Seems like there are common themes to my conversations of late. I have had no less than five instances where other professionals have failed to do what they said they would. So, I’ve done what anyone else would do. I’ve told others about the situation, and recommended they not do business with those folks.
Now, keep in mind I am not crucifying the offender for a first offense. That would be unfair, as no one is perfect.
But it got me thinking about what it takes to succeed in business. So, I asked some of my peers their thoughts if they have experienced the same issues. And through all the frustration, one phrase kept coming up…
Here are four traits that involve showing up.
- Time management
Be on time. In fact, I recommend being early. Better safe than sorry.
- Attention to detail
Don’t miss the little stuff. I once read that David Lee Roth, lead singer for Van Halen, always wrote into his performance contracts that a bowl full of M&Ms, void of red ones, had to be on hand back stage at all times. He figured if they missed this, what else are they missing. While a little extreme, the point carries weight.
Plain and simple, do what you say you will. You can’t earn a reputation on what you are going to do, only what you do.
- Hard worker
Always be willing to do what others are not. Never lose on effort.
Can you put a check mark by each of these? Every day? Then success is bound to come sooner than later.
P.S. What did I miss?
To Our Members:
It is with regret I am writing to inform you that as of August 1st, 2012 GoGrabLunch.com will be ceasing operations. While the site itself will no longer function, we are planning to leave the Facebook page (facebook.com/gograblunch) open as an alternative. Members can continue to connect with one another and even plan lunches through the group page by posting dates, times, locations, and the type of professionals they are looking to meet.
As often happens in a startup, our founding team is at a stage where other opportunities are calling that will hinder our ability to properly serve the site, and therefore our members.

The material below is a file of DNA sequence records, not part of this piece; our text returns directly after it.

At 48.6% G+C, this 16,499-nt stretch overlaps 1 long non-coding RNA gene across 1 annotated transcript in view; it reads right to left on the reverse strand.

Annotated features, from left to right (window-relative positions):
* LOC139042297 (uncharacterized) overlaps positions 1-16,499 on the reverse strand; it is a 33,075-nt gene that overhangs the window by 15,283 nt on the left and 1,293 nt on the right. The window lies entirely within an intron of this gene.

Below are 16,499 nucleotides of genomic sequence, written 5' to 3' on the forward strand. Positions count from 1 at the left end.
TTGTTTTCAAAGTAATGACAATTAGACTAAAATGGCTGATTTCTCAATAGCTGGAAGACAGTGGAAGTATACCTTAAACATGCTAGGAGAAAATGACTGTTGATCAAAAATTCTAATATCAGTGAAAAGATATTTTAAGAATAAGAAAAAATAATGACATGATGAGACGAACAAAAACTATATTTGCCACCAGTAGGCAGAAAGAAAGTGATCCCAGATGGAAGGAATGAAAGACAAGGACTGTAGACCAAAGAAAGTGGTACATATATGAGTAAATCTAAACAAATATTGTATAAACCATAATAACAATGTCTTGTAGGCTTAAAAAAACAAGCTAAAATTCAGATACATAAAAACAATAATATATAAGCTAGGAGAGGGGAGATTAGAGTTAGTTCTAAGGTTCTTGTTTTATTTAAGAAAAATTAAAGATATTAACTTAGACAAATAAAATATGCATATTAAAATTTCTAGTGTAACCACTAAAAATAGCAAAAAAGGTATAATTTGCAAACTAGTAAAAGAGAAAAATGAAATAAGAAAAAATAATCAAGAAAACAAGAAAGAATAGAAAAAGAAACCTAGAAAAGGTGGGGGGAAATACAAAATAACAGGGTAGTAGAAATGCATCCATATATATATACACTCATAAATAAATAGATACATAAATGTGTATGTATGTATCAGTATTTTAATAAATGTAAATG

The past year and a half has been a mixture of excitement and challenge. We have been privileged to be able to serve members in over 45 countries and have had the honor of partnering with some wonderful business partners.
I am most proud of the relationships that we have helped create for our members and the increased awareness of the value business networking can bring to your business.
More than a few members have taken the time to personally thank me for the positive impact our site had on their business. In the end, that was our goal.
I want to thank my founding partners for joining me in this adventure. Lastly, I want to sincerely thank each and every one of you for your support and I hope that we can connect again someday.
Jonathan Mills Patrick
Would you agree with me if I said that the success of your business is dependent on the success of other companies you have relationships with?
My wife and I own a vertical gardening system where we are growing cucumbers, tomatoes, and lettuce off our back patio. The other day while picking some of the cucumbers I noticed that the vine had begun digging into our home’s siding. Another vine had wrapped itself around the power cord to the pump that supplies regular watering.
These vines were seeking support and willingly entwining themselves with whatever resources they could find.
It should be no different in business. Your business relationships should be so strong and interlocking that the success of your companies move in kind. Your vines should be able to support one another.
Many entrepreneurs go into business for themselves. What they don’t realize is that, while working for themselves, they are not in business by themselves.
First, let me wish each and every one of you a Happy 4th of July. I encourage you to take a moment and send out a prayer to the past, present, and future service men and women that protect our freedom each and every day.
I wanted to take just a moment to talk about the idea of independence.
For me when I think about the United States gaining it’s freedom from Britain, I tend to think about the Revolutionary War and the battles that were fought. My thoughts don’t tend to drift back to the statement of freedom that was made and that started the war via the Declaration of Independence.
True independence was realized at that moment. Not after the war was won.
How can I say that? Because, making the decision to declare the country’s separation from Britain had to have been the hardest part. Once notice was served there was no going back.
So, let’s tie this back to entrepreneurship for a moment.
Your independence as a business owner doesn’t begin with your first self employed check. It doesn’t begin with your first paying customer. It begins with your declaration that you will no longer be an employee.
The struggle I see so many entrepreneurs deal with is having the attitude of “no turning back”. Too many times we (and I am including myself here) start down the path of launching a new venture, only to turn back when things get tough. Couple this attitude with lack of proper planning and execution and you have a recipe for disaster.
What will you do today to proclaim your independence? What steps will you put in place to ensure you are on the right path? A path of no return.